The news certainly did not sound very encouraging. The news, if anything, only upset me; and it made me want to spend as much time as I possibly could with my infant daughter back in the NICU.


In the NICU ward, Heather lay on her back, hooked up to a whole myriad of tubes. Tubes snaked from her nose, her mouth, and her belly button; and she was swollen from fluid build up. She was the biggest baby in the NICU, and she certainly was among the very sickest. She, at now 10 pounds, was a giant among impossibly tiny, frail-looking babies, some seemingly only as big as peanuts or soda cans. She was still a pale shade of greyish-blue-purple in color, and she lay there, naked, and not moving until they came to stick her with more needles for more tests; and due to the respirator tube in her mouth, she couldn't cry but silently. To see her face screw up in pain as they worked on her tore at the inner core of my soul; and tears filled my own eyes at the sight of my still-suffering daughter.

Now, I am NOT a very religious person, but I said a quick prayer to God, asking Him to heal my baby girl, to make her well. She was my only source of joy in my otherwise miserable life; and I didn't want anything to happen to her; but according to the doctor, things were still looking pretty stormy for Heather, and I was getting more scared by the minute.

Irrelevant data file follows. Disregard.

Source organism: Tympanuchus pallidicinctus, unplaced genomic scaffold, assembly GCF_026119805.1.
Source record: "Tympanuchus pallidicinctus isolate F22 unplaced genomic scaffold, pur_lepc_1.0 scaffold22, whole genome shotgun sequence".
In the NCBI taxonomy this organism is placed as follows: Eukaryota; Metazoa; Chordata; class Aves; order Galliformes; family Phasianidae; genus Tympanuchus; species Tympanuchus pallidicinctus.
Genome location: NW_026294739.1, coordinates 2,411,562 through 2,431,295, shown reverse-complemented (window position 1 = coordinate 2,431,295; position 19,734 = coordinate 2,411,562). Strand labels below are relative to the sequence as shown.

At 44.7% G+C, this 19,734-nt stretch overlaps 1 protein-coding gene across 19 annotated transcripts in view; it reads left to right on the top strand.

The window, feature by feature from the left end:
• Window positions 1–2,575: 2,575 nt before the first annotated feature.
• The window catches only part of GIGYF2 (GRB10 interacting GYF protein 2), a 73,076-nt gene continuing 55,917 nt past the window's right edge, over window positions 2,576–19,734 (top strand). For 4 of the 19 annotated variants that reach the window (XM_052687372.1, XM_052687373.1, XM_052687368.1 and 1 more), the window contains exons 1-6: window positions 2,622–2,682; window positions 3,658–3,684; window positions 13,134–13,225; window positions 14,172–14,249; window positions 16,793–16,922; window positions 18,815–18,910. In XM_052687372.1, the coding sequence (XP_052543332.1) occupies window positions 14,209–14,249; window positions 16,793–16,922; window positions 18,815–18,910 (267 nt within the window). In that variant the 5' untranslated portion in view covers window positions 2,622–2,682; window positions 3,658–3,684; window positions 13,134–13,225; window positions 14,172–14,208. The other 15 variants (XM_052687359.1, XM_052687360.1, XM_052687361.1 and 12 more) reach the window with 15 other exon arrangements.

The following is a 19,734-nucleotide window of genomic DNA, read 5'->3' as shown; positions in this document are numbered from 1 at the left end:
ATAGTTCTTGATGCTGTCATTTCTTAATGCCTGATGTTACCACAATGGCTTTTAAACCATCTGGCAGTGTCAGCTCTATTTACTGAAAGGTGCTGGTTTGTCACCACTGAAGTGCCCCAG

~To be continued.~

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Reviewed by Mary Coe 8/19/2007
This is truly a heartfelt and touching story. Excellent work.
Reviewed by Sarah Tagert 2/21/2004
awesome, and heartfelt write
Reviewed by Floria Kelderhouse 2/20/2004
Karent this is so heartfelt...and sad...and gosh you certainly
did your research on the condition...I love how you made the
chapters short...I dont read many stories because by the time
I spend time reviewing poetry and writing my own among all the
chores that must be done...I just dont have time...but gosh...
how you did it is so easy to read and continue to
follow...GREAT work here...sad....and touching...thanks for your
nice note to me...bless you...floria
Reviewed by Mitzi Jackson 2/19/2004
i have to agree with everyone hear, when i get the chance i will go back and read the first part i second your sister please contiue
thanks for sharing
Reviewed by Trish - The Trickster 2/19/2004
A well written, heart breaking write.
Reviewed by Tinka Boukes 2/19/2004
Well written heartbreaking story!!

Love Tinka
Reviewed by Rebekah Rosie Lang 2/19/2004
You know so much about the human body!
Amazing! First person I know that is not
a Doctor and actually KNOWS more than ME!
LOL! Love you much! Becca
Reviewed by Michelle Kidwell Power In The Pen 2/18/2004

This is a wonderful story, so heartbreaking but very well written...
God Bless
Reviewed by Karla Dorman, The StormSpinner 2/18/2004

an excellent continuation to heather's story. you are so knowledgeable about different conditions. please continue to educate and inspire with your well written pieces.

(((HUGS))) and love,

karla. :)